Most accounts from last night’s GOP debate, the official one, not the Trump one, had Rand Paul down as the winner, including TIME, declaring “Paul took full advantage of his primetime slot.”

Perhaps Paul’s most powerful spot came when he declared that he is the only candidate for the “liberty vote.”

Paul took a swipe at Ted Cruz, noting that the Texas Senator skipped the Audit the Fed vote after Cruz claimed that he could attract libertarian support.

Paul urged that the liberty vote will “stay in the family,” a direct nod to his father Ron Paul.

When asked by moderator Bret Baier “Did you make a mistake by not more fully embracing your father politically at the beginning of the campaign?” Paul provided a commanding answer.

“There’s probably no person I respect more in the country or in recent history than my father,” Paul said.

“I think he was probably the most honest man in politics that we’ve ever seen in a generation, and so in no way have I ever said that I don’t embrace my father or love my father or appreciate everything that he’s done for the country.”

Paul then clarified his ‘liberty vote’ credentials by criticizing bulk National Security Agency (NSA) metadata collection, saying that “the bulk collection of your phone data and the invasion of your privacy did not stop one terrorist attack. If we want to collect the records of terrorists, let’s do it the old-fashioned way,” by using the fourth amendment.

Paul also slammed the war on drugs, saying it has “disproportionately affected our African American community.”

“Drug use is about equal between white and black,” Paul said, “but three out of four people in prison are black or brown.”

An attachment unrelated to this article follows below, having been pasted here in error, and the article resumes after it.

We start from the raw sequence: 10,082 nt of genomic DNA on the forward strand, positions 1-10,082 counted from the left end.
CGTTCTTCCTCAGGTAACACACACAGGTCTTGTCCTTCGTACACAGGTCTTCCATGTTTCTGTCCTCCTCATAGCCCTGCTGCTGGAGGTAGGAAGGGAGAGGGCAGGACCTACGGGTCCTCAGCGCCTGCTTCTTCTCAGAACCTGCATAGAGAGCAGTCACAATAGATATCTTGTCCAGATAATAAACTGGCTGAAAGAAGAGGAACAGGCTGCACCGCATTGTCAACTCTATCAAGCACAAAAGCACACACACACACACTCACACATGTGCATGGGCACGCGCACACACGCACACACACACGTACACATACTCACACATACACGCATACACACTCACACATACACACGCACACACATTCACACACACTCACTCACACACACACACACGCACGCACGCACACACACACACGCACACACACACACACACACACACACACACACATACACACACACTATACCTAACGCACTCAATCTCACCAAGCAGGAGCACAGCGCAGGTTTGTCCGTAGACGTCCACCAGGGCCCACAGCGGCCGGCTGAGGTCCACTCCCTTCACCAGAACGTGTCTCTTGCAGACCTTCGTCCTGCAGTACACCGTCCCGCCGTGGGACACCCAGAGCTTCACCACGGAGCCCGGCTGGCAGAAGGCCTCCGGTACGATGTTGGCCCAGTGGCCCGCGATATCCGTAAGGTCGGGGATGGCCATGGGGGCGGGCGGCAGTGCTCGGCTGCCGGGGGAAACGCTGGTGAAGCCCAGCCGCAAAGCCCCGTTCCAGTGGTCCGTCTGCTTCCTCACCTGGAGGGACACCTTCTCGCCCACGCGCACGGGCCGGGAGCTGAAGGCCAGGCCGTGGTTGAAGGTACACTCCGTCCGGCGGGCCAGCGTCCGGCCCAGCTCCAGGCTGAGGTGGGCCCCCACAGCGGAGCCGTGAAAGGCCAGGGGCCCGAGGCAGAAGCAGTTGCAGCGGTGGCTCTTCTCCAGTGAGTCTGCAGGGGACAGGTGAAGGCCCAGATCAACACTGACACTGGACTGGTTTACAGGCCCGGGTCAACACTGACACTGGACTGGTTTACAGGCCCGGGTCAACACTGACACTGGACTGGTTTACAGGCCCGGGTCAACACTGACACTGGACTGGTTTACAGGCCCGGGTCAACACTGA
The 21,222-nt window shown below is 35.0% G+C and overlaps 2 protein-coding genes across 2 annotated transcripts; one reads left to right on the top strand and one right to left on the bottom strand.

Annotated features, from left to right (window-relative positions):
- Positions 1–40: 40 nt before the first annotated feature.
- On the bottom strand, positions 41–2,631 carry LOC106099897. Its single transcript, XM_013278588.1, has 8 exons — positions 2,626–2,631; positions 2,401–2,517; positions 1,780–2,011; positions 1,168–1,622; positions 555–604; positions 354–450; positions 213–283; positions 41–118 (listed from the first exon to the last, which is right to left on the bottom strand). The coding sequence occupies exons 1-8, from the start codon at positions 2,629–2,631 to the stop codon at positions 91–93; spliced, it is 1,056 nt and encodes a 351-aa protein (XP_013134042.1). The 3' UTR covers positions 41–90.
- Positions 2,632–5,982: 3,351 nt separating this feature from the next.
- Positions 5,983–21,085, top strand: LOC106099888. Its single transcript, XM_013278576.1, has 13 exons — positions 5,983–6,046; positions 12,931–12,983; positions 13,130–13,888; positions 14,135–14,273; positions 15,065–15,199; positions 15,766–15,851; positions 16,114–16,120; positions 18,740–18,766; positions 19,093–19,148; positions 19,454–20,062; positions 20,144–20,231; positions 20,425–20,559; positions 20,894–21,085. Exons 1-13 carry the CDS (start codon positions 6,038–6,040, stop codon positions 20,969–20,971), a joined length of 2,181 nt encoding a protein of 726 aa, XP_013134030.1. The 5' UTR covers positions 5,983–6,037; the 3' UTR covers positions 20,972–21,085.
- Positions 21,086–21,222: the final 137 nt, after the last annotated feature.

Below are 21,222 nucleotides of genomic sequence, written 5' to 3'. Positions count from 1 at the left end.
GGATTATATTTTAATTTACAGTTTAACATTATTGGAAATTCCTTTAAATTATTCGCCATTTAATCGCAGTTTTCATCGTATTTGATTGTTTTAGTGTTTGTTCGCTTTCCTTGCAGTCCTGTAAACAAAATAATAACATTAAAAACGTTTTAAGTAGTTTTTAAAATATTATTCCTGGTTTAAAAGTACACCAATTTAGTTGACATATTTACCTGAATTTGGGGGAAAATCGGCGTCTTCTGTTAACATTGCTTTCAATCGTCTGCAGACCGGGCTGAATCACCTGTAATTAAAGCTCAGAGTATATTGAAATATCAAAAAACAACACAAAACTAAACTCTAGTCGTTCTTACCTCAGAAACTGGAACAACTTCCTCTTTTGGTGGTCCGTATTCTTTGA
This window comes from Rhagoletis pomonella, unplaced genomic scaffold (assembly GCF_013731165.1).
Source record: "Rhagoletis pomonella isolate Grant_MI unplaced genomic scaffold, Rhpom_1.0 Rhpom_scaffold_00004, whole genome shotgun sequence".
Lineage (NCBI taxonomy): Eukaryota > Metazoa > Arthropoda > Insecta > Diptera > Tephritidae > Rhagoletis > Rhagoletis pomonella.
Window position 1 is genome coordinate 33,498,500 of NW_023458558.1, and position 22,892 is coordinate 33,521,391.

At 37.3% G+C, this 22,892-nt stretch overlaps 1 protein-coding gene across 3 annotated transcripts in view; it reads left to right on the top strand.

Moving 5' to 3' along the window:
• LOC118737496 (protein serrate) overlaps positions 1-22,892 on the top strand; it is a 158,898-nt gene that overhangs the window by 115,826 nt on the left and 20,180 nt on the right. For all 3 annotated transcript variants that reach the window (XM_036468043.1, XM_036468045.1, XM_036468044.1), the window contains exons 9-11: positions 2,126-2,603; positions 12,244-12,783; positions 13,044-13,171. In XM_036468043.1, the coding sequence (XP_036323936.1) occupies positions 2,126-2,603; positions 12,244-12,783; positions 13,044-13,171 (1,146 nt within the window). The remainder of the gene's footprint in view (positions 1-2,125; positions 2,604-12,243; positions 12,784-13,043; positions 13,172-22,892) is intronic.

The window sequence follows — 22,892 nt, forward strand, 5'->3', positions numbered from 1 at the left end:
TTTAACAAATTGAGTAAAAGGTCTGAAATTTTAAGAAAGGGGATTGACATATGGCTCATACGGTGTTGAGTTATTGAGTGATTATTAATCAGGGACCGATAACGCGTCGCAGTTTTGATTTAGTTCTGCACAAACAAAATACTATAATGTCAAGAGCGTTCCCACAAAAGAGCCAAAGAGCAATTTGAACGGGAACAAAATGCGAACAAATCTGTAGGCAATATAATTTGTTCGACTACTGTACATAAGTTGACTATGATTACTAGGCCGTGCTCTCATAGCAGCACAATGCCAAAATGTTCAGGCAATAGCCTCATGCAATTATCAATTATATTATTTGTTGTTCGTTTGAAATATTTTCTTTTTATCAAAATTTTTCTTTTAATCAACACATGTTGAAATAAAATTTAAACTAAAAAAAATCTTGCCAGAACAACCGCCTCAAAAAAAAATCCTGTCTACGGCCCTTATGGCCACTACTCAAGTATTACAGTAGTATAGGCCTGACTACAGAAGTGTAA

The Kentucky Senator also spoke about the government engaging in overcriminalization, noting “I’ve been a believer in Congress about trying to bring about criminal justice reform.”

Paul was the only candidate qualified to give a detailed and nuanced answer to a question regarding criminal justice.

“I’ve been trying to look for solutions to our criminal justice system,” he noted. “One thing I discovered in Ferguson was that one-third of the budget in the city of Ferguson was getting reaped by civil fines.” He continued, “People were being fined to death. You or I, or many people in this audience, if we get [a] $100 fine, we can survive it. If you’re living on the edge of poverty and you get [a] $100 fine, or your car towed, a lot of times you lose your job.”

Other Paul highlights included Paul’s thoughts on abortion, which he said is “always wrong.”

“I think it would be better the less abortions we have, so the more states that we have that made abortion illegal, the better, as far as trying to save and preserve lives,” Paul said.

Paul also blasted Hillary Clinton, noting that she has taken “millions and millions of dollars from regimes in the middle east that treat women like cattle.”

“she can’t be a champion of women’s rights at the same time she’s got this that is always lurking out there, this type of behavior.” Paul stated.

While the other candidates used their final statements to attack each other, Paul focused on his fiscal policy.

“I’ve gotten to do some incredible things. Got to be on the floor of the Senate. And it has been amazing to me,” Paul said. “But the thing that is most important to me and caused me to run for office is I’m worried about the country and how much debt we’re adding.” he concluded.


Steve Watson is a London based writer and editor for Alex Jones’, and

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